In one scene prior to the bank robbery, Tony and his fellow robbers are examining a new alarm box and how it has ways of catching you just about no matter what way you go about attempting to disable it. The camera stays stationed on the criminals as they run into another road block in figuring out the alarm and their minds begin to wander, some of them singing or looking along nonchalant, as if tired of thinking and working. However in the background, wandering in and out of the frame is Tony, who is looking around the room for something, anything to help bring this alarm to its knees. He eventually figures it out, reemerging into the foreground of the frame where he shows off his idea to the stunned attentiveness of his mates. In this one scene we learn Tony’s perseverance, but we also learn why these men have such respect for him, despite the fact that he’s been caught and gone down for a crime before.
The first time they actually see their score is also silent and poetic, their plunging downward for a better look as the camera tracks inward. The diamonds have an allure to all of them, especially to Tony, who we sense has an almost insatiable lust to the glowing diamonds; why else would his main point to Mado be making her remove them? This seems almost cynical by Dassin in his portrayal of “love”, the fact that Mado and Tony might have been held together by the pleasure of both snatching and then handing down of the diamonds for decoration around neck and wrist.
The film is also provocative in its subject matter, in one sense the infinite capacity for evil that Pierre shows in controlling lesser gangster (and brother) Remit Grutter (Robert Hossein) through his addiction to drugs. In another sense there is a scene all about “rififi,” or what this woman keeps coming back to her men for. Even on the subtitles, “rififi” is marked in quotes, but by her moaning as she rubs her face against her curtain and her references to taking her “beating,” we can infer what she means. But we also look at the faces of those watching the song and dance by the woman and sense their differences and similarities: Tony comes after the woman has done her song, but we sense his stone face would not have changed for the song is about a typical, vapid relationship anchored by a physical connection where his is propelled by punishment and vanity. Mario and Italian safe cracker extraordinaire Cesar (Jules Dassin himself) are drawn to this woman as well, but more in a “lust at first sight” sense, Cesar kissing her hand. It’s a tremendous parallel that the robbery stemmed from broken love and that everything after it is also drawn out in some sense by love, fatherhood or companionship about the criminals.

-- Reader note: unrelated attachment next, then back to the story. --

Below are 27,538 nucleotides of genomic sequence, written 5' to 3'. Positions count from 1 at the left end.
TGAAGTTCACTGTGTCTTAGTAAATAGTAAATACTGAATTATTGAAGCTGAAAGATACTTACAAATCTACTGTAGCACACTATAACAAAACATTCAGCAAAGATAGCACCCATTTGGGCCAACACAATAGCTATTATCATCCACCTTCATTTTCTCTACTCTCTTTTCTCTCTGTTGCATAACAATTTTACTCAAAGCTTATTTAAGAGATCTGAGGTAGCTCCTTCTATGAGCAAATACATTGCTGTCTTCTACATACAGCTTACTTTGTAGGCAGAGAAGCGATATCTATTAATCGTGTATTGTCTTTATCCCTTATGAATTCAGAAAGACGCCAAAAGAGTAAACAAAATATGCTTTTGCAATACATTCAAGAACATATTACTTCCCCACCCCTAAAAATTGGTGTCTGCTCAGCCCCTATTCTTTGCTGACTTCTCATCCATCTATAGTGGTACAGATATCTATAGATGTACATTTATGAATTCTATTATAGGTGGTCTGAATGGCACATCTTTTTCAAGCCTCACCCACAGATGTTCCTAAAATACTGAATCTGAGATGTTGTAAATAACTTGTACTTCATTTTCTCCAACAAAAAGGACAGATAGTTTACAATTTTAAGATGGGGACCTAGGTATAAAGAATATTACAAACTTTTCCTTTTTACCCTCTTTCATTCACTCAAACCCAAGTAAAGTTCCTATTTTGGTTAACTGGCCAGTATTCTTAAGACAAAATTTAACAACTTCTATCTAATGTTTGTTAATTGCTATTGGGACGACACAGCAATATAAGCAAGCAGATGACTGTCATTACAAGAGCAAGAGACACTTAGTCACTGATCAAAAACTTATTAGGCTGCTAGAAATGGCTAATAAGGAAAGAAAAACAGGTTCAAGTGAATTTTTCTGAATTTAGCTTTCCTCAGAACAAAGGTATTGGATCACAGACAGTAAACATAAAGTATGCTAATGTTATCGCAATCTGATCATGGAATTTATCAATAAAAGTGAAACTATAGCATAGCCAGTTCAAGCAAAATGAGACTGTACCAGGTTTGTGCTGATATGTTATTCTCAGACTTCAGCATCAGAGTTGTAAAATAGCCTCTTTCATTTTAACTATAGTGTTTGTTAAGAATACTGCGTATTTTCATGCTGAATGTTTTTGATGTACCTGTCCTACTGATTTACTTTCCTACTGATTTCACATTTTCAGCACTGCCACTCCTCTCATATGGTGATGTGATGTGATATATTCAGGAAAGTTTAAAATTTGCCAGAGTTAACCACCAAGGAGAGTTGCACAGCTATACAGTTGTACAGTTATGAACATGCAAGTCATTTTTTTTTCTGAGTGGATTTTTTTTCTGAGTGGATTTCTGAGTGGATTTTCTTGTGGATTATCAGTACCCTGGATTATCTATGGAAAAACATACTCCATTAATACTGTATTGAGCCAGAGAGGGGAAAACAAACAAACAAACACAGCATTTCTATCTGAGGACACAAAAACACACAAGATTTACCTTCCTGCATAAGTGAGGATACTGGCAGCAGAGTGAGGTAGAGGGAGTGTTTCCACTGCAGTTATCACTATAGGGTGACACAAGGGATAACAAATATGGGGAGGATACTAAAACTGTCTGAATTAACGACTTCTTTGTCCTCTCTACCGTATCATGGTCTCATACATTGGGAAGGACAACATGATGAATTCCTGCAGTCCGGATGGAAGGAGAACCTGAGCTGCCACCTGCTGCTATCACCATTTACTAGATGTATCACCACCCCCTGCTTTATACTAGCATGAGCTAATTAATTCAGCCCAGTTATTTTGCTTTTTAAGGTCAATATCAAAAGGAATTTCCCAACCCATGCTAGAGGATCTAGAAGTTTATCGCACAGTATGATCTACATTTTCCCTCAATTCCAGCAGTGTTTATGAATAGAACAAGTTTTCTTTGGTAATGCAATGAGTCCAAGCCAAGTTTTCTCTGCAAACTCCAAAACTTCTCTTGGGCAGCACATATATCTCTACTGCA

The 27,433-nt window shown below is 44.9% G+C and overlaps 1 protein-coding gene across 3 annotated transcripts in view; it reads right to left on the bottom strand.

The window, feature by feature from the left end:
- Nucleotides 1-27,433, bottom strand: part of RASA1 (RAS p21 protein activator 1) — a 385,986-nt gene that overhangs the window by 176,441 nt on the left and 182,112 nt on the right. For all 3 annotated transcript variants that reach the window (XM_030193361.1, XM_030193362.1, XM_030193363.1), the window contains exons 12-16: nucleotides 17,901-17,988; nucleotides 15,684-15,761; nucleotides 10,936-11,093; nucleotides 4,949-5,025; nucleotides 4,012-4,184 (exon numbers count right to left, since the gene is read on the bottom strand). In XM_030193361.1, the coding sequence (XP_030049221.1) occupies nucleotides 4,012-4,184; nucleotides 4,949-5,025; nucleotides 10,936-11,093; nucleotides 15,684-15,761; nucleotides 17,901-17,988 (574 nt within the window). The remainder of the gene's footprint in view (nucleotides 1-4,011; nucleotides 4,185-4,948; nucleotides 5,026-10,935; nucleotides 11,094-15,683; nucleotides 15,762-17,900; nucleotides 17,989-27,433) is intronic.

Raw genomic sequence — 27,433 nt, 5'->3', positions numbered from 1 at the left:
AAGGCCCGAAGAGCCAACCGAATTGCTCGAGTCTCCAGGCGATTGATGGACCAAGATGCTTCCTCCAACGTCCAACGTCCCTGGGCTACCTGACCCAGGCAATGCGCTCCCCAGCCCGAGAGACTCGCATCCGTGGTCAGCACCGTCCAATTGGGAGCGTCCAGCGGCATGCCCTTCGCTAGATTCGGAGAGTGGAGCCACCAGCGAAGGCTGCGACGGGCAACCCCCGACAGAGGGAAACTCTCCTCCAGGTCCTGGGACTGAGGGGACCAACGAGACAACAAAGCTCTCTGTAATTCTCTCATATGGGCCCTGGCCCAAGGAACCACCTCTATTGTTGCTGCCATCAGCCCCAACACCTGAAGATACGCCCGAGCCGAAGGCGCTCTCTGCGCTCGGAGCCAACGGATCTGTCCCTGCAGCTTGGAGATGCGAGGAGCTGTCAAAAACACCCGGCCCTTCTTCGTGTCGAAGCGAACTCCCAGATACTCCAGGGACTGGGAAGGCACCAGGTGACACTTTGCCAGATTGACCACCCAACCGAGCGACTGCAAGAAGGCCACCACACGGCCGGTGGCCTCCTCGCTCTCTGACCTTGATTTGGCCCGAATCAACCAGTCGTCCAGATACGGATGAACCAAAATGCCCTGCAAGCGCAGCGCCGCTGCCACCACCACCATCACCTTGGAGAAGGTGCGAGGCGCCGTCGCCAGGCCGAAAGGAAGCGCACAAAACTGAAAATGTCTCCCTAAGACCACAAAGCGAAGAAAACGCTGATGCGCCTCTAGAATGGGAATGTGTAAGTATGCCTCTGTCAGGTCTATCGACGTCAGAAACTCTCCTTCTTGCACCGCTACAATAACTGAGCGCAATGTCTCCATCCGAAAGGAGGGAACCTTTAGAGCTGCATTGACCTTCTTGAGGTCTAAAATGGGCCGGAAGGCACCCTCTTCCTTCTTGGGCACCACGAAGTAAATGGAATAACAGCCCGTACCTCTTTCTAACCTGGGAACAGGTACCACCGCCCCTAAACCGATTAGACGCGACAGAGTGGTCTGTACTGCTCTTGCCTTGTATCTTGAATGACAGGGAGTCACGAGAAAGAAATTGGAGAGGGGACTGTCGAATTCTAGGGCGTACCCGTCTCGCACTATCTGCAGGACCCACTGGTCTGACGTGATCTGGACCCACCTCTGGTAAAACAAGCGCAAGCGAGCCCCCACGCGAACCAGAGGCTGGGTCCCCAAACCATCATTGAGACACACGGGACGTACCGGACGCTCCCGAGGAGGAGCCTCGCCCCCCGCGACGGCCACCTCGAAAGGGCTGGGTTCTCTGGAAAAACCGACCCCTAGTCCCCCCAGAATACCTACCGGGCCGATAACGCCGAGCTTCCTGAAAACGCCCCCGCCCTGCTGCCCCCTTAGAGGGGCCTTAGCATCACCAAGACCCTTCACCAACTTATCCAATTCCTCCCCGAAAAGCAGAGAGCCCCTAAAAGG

Dassin’s writing is snappy enough to the point that the banter between the characters walks along the line comfortably between humorous and stern but the film operates at its most seamless and nail biting in total silence. At points it does function like a silent film, but it does so in a fashion that it’s a film noir mingled with the French New Wave, a combination that never lets us retain balance. The dark grays, overwhelming shadow and silence of the streets as they make their way through the back and onto the prize seems oddly hopeless to how well they seem to be doing. But the thing about Rififi and truly its timeless appeal is that their trials and tribulations do not stem from technological mishap, an act of God or unrealistic chance…this is a tale of pure, irrevocable human error and desire.